It was quite the busy weekend for Astros GM Jeff Luhnow. He unloaded pitchers J.A. Happ, Brandon Lyon and David Carpenter on the Toronto Blue Jays on Friday, and he sent closer/clubhouse cancer Brett Myers to the Chicago White Sox on Saturday.
Frankly, I'm shocked that any team in the American League would be willing to trade for the home run machine that is J.A. Happ, especially a team playing in a division noted for guys who like to hit home runs. But it is fitting that the Blue Jays, a team that has lost pitcher after pitcher after pitcher to the disabled list this season, would acquire the oft-injured Lyon.
Now I've seen some people who are upset by the return that the Astros have received in these trades. The Astros did acquire a closer in Francisco Cordero, and Ben Francisco has already started a game in the outfield. But there are those who think that the team should have at least received a player who can play in AAA for Myers -- those people obviously haven't watched Myers pitch the past two months.
But here's my question for any baseball fans who are still watching the Astros: Do you want to be a team that can compete for the World Series every season or do you want to watch a team that's happy to be competitive? There's a key difference here, because former owner Drayton McLane was content with just being competitive, whereas it appears that Luhnow and new owner Jim Crane want the team to compete for the World Series.
This is important because teams that are happy to be competitive waste money on aging free agents and guys who can bounce back and forth between AAA and the majors. The team will be in a position to win 75-80 games every season, but not much more because the money is wasted on free agents and not on the farm system and not on signing draft choices. But teams that want to compete for the World Series go about stockpiling all of the players they can get, usually lower-level minor league guys, in the hopes that the players will all age and grow into a major league team at the same time and lead the team to the World Series.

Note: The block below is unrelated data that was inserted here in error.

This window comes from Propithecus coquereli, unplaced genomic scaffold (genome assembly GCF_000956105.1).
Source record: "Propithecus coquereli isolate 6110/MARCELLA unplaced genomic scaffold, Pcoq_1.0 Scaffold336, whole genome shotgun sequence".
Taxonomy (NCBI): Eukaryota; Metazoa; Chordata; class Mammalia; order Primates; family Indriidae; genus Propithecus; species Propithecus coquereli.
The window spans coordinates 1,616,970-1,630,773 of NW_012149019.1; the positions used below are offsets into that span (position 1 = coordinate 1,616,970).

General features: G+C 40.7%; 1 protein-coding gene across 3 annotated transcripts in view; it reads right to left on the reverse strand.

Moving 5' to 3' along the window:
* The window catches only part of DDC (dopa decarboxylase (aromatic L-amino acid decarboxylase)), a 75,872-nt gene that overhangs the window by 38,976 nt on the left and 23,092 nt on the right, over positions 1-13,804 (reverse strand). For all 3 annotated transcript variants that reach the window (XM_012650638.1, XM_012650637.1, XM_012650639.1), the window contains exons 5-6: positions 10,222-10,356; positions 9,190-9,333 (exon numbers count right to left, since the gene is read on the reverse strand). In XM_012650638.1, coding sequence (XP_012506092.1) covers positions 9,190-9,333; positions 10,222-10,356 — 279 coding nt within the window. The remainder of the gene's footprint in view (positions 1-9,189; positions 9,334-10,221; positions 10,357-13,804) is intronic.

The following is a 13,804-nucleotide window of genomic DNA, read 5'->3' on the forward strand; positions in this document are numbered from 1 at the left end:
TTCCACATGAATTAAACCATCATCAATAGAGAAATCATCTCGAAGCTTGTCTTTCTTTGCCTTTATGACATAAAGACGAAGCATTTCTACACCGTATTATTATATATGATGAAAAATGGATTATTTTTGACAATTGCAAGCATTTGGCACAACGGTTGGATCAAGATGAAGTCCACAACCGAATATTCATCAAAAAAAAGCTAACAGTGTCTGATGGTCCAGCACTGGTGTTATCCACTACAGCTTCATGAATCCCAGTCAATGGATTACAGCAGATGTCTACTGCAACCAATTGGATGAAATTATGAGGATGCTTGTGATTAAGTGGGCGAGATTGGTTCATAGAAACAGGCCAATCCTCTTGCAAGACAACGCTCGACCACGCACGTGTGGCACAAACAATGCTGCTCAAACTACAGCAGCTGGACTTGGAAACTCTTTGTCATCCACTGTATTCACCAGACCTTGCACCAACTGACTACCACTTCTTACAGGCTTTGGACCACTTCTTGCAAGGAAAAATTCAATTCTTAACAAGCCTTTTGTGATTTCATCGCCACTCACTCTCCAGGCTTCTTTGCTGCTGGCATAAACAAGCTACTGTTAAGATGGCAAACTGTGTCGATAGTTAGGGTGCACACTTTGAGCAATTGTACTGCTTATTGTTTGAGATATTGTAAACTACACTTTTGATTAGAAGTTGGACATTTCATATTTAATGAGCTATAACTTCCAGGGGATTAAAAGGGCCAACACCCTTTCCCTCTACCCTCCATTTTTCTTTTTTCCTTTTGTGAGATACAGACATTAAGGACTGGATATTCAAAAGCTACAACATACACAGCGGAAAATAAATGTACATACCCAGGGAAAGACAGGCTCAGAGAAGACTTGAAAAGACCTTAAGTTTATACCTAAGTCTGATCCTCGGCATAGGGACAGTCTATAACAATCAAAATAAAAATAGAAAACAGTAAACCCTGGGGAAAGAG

ESPN's Buster Olney tweeted on Saturday that rival executives think the Astros are following a path previously blazed by the Tampa Bay Rays. The path involves being bad so that the team can draft near the top of the draft several years running, giving the team the best shot at the best players. Sure, the major league team may suffer for several years, but if the plan works, your team is set for many years of playoff baseball.
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The Rays' method was set forth in a book that came out last season titled The Extra 2%: How Wall Street Strategies Took a Major League Team from Worst to First, and it documented what happened when Stuart Sternberg and Matthew Silverman took over the Rays from their previous ownership and put Andrew Friedman in charge.
The previous ownership group had merely wanted to be competitive, but the new group decided that instead of wasting money on guys like Jose Canseco and Fred McGriff who might get them up to 75-80 wins, it was more important to invest in the draft and in the farm system. The money saved by not striving for 75-80 wins every season, which would keep the Rays far away from the playoffs, was used to sign draft choices and to stock the team's farm system. Those players have since come up to the majors and have allowed the Rays to not only stay competitive, but to thrive in a division where they have to deal with the big-spending New York Yankees and Boston Red Sox.
The Astros are divesting themselves of aging players at a nice rate, and they're stocking the farm system. Luhnow has a good reputation as a player evaluator, and he helped to build the St. Louis Cardinals farm system. And if they follow the Rays plan, the next season or two might be pretty miserable seasons for the big league club. But when a franchise is in as bad shape as the Astros, one has to take the long view, and for once, for perhaps the first time since Bill Wood was the team's GM, it appears that the Astros are actually focusing on the long-term development of the club and its farm system.
Sure, the future's a long way off, but isn't that better than watching a team that's been put together to win 75-80 games a year like the Astros under the final years of Drayton McLane's ownership was?